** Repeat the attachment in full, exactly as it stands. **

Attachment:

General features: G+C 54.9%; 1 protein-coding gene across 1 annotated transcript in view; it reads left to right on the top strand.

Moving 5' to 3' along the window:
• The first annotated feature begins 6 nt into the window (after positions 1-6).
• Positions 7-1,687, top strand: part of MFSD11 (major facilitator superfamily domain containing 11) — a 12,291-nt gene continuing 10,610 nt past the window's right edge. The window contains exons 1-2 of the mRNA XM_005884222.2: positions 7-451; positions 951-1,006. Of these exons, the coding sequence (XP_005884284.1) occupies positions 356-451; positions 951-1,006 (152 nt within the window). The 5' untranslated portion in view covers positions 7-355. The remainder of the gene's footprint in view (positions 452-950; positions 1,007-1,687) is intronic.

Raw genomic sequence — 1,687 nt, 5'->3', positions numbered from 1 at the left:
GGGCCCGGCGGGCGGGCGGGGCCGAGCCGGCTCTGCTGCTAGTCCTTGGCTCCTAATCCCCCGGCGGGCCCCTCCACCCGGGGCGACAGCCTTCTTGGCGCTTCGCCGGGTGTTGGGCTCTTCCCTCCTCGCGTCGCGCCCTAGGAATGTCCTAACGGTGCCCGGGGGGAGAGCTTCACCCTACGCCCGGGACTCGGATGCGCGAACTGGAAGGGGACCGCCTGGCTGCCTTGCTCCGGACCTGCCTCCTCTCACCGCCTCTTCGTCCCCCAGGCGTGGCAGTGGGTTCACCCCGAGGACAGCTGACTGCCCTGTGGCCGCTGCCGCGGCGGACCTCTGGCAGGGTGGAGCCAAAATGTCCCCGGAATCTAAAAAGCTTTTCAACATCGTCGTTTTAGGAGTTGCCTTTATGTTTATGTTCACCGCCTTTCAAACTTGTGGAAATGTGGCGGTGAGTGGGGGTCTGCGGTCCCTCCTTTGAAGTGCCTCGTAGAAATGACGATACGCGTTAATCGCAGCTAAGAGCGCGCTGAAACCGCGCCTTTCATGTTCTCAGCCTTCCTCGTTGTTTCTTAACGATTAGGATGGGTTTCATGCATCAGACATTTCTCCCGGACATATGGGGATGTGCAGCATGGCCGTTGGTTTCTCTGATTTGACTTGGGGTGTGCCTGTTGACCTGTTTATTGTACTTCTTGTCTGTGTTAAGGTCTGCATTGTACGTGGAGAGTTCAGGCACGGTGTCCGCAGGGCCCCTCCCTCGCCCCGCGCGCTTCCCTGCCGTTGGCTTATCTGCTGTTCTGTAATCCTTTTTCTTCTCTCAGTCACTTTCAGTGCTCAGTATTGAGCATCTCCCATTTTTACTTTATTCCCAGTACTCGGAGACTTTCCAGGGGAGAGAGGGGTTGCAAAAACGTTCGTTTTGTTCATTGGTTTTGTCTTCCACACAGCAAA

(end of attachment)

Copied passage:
General features: G+C 54.9%; 1 protein-coding gene across 1 annotated transcript in view; it reads left to right on the top strand.

Moving 5' to 3' along the window:
• The first annotated feature begins 6 nt into the window (after positions 1-6).
• Positions 7-1,687, top strand: part of MFSD11 (major facilitator superfamily domain containing 11) — a 12,291-nt gene continuing 10,610 nt past the window's right edge. The window contains exons 1-2 of the mRNA XM_005884222.2: positions 7-451; positions 951-1,006. Of these exons, the coding sequence (XP_005884284.1) occupies positions 356-451; positions 951-1,006 (152 nt within the window). The 5' untranslated portion in view covers positions 7-355. The remainder of the gene's footprint in view (positions 452-950; positions 1,007-1,687) is intronic.

Raw genomic sequence — 1,687 nt, 5'->3', positions numbered from 1 at the left:
GGGCCCGGCGGGCGGGCGGGGCCGAGCCGGCTCTGCTGCTAGTCCTTGGCTCCTAATCCCCCGGCGGGCCCCTCCACCCGGGGCGACAGCCTTCTTGGCGCTTCGCCGGGTGTTGGGCTCTTCCCTCCTCGCGTCGCGCCCTAGGAATGTCCTAACGGTGCCCGGGGGGAGAGCTTCACCCTACGCCCGGGACTCGGATGCGCGAACTGGAAGGGGACCGCCTGGCTGCCTTGCTCCGGACCTGCCTCCTCTCACCGCCTCTTCGTCCCCCAGGCGTGGCAGTGGGTTCACCCCGAGGACAGCTGACTGCCCTGTGGCCGCTGCCGCGGCGGACCTCTGGCAGGGTGGAGCCAAAATGTCCCCGGAATCTAAAAAGCTTTTCAACATCGTCGTTTTAGGAGTTGCCTTTATGTTTATGTTCACCGCCTTTCAAACTTGTGGAAATGTGGCGGTGAGTGGGGGTCTGCGGTCCCTCCTTTGAAGTGCCTCGTAGAAATGACGATACGCGTTAATCGCAGCTAAGAGCGCGCTGAAACCGCGCCTTTCATGTTCTCAGCCTTCCTCGTTGTTTCTTAACGATTAGGATGGGTTTCATGCATCAGACATTTCTCCCGGACATATGGGGATGTGCAGCATGGCCGTTGGTTTCTCTGATTTGACTTGGGGTGTGCCTGTTGACCTGTTTATTGTACTTCTTGTCTGTGTTAAGGTCTGCATTGTACGTGGAGAGTTCAGGCACGGTGTCCGCAGGGCCCCTCCCTCGCCCCGCGCGCTTCCCTGCCGTTGGCTTATCTGCTGTTCTGTAATCCTTTTTCTTCTCTCAGTCACTTTCAGTGCTCAGTATTGAGCATCTCCCATTTTTACTTTATTCCCAGTACTCGGAGACTTTCCAGGGGAGAGAGGGGTTGCAAAAACGTTCGTTTTGTTCATTGGTTTTGTCTTCCACACAGCAAA